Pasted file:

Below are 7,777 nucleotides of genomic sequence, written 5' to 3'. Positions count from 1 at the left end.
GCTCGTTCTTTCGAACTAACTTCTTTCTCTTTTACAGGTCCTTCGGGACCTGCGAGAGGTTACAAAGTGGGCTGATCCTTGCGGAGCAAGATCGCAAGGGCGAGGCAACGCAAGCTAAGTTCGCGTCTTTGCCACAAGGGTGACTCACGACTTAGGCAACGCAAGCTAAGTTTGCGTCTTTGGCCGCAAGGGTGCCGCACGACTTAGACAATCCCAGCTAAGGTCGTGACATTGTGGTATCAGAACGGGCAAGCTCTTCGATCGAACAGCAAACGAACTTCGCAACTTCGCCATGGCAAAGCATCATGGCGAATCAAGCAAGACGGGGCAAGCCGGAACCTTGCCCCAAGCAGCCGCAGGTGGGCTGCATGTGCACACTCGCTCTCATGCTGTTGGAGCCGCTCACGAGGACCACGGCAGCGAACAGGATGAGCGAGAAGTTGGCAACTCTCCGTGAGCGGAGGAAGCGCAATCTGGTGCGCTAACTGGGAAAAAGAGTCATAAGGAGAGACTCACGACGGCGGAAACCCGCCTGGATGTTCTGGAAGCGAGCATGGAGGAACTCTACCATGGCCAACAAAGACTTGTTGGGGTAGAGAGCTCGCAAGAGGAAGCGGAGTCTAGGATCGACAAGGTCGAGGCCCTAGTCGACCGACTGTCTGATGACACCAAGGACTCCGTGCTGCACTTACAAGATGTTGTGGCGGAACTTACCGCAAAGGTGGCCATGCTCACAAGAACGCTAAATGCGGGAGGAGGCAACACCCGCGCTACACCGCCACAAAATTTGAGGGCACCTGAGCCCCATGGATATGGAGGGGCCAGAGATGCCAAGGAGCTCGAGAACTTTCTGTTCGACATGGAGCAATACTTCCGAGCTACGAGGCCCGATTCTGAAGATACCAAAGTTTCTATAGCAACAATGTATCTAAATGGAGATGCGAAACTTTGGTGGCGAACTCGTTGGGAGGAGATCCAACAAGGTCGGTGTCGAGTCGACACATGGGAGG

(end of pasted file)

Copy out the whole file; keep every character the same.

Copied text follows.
Below are 7,777 nucleotides of genomic sequence, written 5' to 3'. Positions count from 1 at the left end.
GCTCGTTCTTTCGAACTAACTTCTTTCTCTTTTACAGGTCCTTCGGGACCTGCGAGAGGTTACAAAGTGGGCTGATCCTTGCGGAGCAAGATCGCAAGGGCGAGGCAACGCAAGCTAAGTTCGCGTCTTTGCCACAAGGGTGACTCACGACTTAGGCAACGCAAGCTAAGTTTGCGTCTTTGGCCGCAAGGGTGCCGCACGACTTAGACAATCCCAGCTAAGGTCGTGACATTGTGGTATCAGAACGGGCAAGCTCTTCGATCGAACAGCAAACGAACTTCGCAACTTCGCCATGGCAAAGCATCATGGCGAATCAAGCAAGACGGGGCAAGCCGGAACCTTGCCCCAAGCAGCCGCAGGTGGGCTGCATGTGCACACTCGCTCTCATGCTGTTGGAGCCGCTCACGAGGACCACGGCAGCGAACAGGATGAGCGAGAAGTTGGCAACTCTCCGTGAGCGGAGGAAGCGCAATCTGGTGCGCTAACTGGGAAAAAGAGTCATAAGGAGAGACTCACGACGGCGGAAACCCGCCTGGATGTTCTGGAAGCGAGCATGGAGGAACTCTACCATGGCCAACAAAGACTTGTTGGGGTAGAGAGCTCGCAAGAGGAAGCGGAGTCTAGGATCGACAAGGTCGAGGCCCTAGTCGACCGACTGTCTGATGACACCAAGGACTCCGTGCTGCACTTACAAGATGTTGTGGCGGAACTTACCGCAAAGGTGGCCATGCTCACAAGAACGCTAAATGCGGGAGGAGGCAACACCCGCGCTACACCGCCACAAAATTTGAGGGCACCTGAGCCCCATGGATATGGAGGGGCCAGAGATGCCAAGGAGCTCGAGAACTTTCTGTTCGACATGGAGCAATACTTCCGAGCTACGAGGCCCGATTCTGAAGATACCAAAGTTTCTATAGCAACAATGTATCTAAATGGAGATGCGAAACTTTGGTGGCGAACTCGTTGGGAGGAGATCCAACAAGGTCGGTGTCGAGTCGACACATGGGAGG